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Generalized Seizures

A generalized seizure is characterized by the involvement of the whole brain. The excessive electrical discharge is widespread and involves both sides of the brain. The seizure may or may not be convulsive. A generalized seizure is further classified as either: absence, tonic-clonic, myoclonic and atonic.

These seizures most often begin in childhood. In many children with absence seizures, the seizures stop during adolescence. This type of seizure results in a blank stare usually lasting less than 10 seconds. The seizure starts and ends abruptly, and awareness is impaired during the seizure. A person may suddenly stop talking without realizing that anything has occurred. Following the seizure, alertness is regained quickly.

These seizures are sometimes misinterpreted as daydreaming or inattentiveness. Rapid blinking may accompany the seizure and the eyes may roll upwards. An individual may experience as many as several hundred absence seizures in a day. Although absence seizures are often outgrown, some individuals with absence seizures may develop tonic-clonic seizures. Absence seizures tend to run in families.

No immediate first aid is necessary but it is important to mention it to the appropriate parties (e.g. parents) to ensure they are aware the seizure has occurred.

Formerly known as grand mal seizures, tonic clonic seizures have two distinct phases. The tonic phase typically involves a crying out or groan, a loss of awareness and a fall as consciousness is lost and muscles stiffen. The second phase, the clonic phase, typically involves a convulsion. There is typically jerking and twitching of the muscles in all four limbs and movements usually involve the entire body.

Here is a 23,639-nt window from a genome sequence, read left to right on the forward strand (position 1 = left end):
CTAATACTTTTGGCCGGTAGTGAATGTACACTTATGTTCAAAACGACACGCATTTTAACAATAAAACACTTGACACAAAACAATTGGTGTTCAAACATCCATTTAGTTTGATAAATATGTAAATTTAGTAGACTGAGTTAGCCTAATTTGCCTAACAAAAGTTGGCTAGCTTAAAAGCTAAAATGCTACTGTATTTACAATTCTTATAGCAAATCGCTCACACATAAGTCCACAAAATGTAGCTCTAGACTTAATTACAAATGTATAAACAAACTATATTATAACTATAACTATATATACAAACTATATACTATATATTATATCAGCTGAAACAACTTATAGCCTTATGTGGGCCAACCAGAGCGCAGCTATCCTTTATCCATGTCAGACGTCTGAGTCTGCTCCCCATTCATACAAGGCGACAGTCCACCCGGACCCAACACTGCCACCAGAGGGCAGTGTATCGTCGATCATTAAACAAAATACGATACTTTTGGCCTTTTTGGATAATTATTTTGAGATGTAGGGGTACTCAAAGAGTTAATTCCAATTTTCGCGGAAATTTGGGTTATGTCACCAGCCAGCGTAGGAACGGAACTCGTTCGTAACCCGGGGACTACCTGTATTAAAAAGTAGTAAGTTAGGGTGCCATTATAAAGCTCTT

Urinary or bowel control may be lost and there may be shallow breathing, a bluish or gray skin color, and drooling. The seizure usually lasts from 1-3 minutes and awareness is regained slowly. A post-ictal state often follows a tonic clonic seizure. This may involve fatigue and confusion and the person may experience a severe headache. Often the person will want to sleep.

These seizures may be primary generalized (meaning that the seizure begins on both sides of the brain simultaneously) or they may follow a brief partial seizures (known as secondarily generalized). Although tonic clonic seizures are most often associated with epilepsy, it is not the most common type of seizure. In adults, partial seizures are the most common type experienced.

If you witness a tonic clonic seizure, it is important to keep calm and let the seizure run its course. Ease the person onto the floor and loosen clothing. Remove objects in the immediate area that may harm or injure the person. Turn the person on their side so that saliva can flow from the mouth. Check for medic alert identification. When the person regains consciousness and the seizure ends, help them become reoriented.

If a seizure last more than 6-10 minutes, or if they occur repeatedly, call an ambulance.

A myoclonic seizure results in a sudden jerk of part of the body such as the arm or leg. The person may fall over. The seizures is very brief. People who do not have epilepsy sometimes experience a sudden jerk of the body when they are falling asleep. This is common and is known as benign nocturnal myoclonus. It is not an epilepsy-related seizure. Please obtain help should an individual injure him/herself during a myoclonic seizure.

An atonic seizure is sometimes called a "drop attack". The seizure involves a sudden loss of muscle tone. This can result in the person falling down or almost falling down, dropping objects, or nodding the head involuntarily. Typically these seizures last for a few seconds. There tends to be no warning so the seizures can be dangerous because of injury. Please obtain help should the individual fall and injure him/herself.


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